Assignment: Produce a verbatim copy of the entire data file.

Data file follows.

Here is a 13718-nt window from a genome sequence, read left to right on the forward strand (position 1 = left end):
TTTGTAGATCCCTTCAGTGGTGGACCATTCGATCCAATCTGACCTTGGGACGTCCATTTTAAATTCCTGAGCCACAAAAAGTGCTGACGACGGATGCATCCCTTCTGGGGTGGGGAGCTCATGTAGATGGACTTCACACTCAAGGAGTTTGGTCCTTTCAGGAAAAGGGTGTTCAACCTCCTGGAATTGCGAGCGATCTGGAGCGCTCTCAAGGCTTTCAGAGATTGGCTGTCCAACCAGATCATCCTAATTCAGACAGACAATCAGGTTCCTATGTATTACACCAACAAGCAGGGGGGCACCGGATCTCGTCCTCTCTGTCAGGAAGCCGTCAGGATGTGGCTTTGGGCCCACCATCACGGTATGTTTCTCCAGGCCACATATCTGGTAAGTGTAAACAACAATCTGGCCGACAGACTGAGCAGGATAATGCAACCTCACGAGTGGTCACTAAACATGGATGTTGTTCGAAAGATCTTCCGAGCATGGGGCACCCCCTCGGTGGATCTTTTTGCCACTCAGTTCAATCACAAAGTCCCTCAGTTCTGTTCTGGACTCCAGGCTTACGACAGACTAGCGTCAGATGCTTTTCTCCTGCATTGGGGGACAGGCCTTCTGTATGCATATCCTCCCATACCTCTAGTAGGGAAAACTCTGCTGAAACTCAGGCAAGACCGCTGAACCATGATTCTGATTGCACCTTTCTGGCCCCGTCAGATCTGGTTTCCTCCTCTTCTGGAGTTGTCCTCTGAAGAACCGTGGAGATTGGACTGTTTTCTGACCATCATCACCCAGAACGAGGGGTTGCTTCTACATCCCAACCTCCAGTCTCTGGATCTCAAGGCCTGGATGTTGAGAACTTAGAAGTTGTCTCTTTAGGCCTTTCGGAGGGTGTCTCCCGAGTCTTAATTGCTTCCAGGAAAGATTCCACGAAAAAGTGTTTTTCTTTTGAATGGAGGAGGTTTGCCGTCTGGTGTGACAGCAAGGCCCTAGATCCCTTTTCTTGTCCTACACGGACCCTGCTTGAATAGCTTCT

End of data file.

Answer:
Here is a 13718-nt window from a genome sequence, read left to right on the forward strand (position 1 = left end):
TTTGTAGATCCCTTCAGTGGTGGACCATTCGATCCAATCTGACCTTGGGACGTCCATTTTAAATTCCTGAGCCACAAAAAGTGCTGACGACGGATGCATCCCTTCTGGGGTGGGGAGCTCATGTAGATGGACTTCACACTCAAGGAGTTTGGTCCTTTCAGGAAAAGGGTGTTCAACCTCCTGGAATTGCGAGCGATCTGGAGCGCTCTCAAGGCTTTCAGAGATTGGCTGTCCAACCAGATCATCCTAATTCAGACAGACAATCAGGTTCCTATGTATTACACCAACAAGCAGGGGGGCACCGGATCTCGTCCTCTCTGTCAGGAAGCCGTCAGGATGTGGCTTTGGGCCCACCATCACGGTATGTTTCTCCAGGCCACATATCTGGTAAGTGTAAACAACAATCTGGCCGACAGACTGAGCAGGATAATGCAACCTCACGAGTGGTCACTAAACATGGATGTTGTTCGAAAGATCTTCCGAGCATGGGGCACCCCCTCGGTGGATCTTTTTGCCACTCAGTTCAATCACAAAGTCCCTCAGTTCTGTTCTGGACTCCAGGCTTACGACAGACTAGCGTCAGATGCTTTTCTCCTGCATTGGGGGACAGGCCTTCTGTATGCATATCCTCCCATACCTCTAGTAGGGAAAACTCTGCTGAAACTCAGGCAAGACCGCTGAACCATGATTCTGATTGCACCTTTCTGGCCCCGTCAGATCTGGTTTCCTCCTCTTCTGGAGTTGTCCTCTGAAGAACCGTGGAGATTGGACTGTTTTCTGACCATCATCACCCAGAACGAGGGGTTGCTTCTACATCCCAACCTCCAGTCTCTGGATCTCAAGGCCTGGATGTTGAGAACTTAGAAGTTGTCTCTTTAGGCCTTTCGGAGGGTGTCTCCCGAGTCTTAATTGCTTCCAGGAAAGATTCCACGAAAAAGTGTTTTTCTTTTGAATGGAGGAGGTTTGCCGTCTGGTGTGACAGCAAGGCCCTAGATCCCTTTTCTTGTCCTACACGGACCCTGCTTGAATAGCTTCT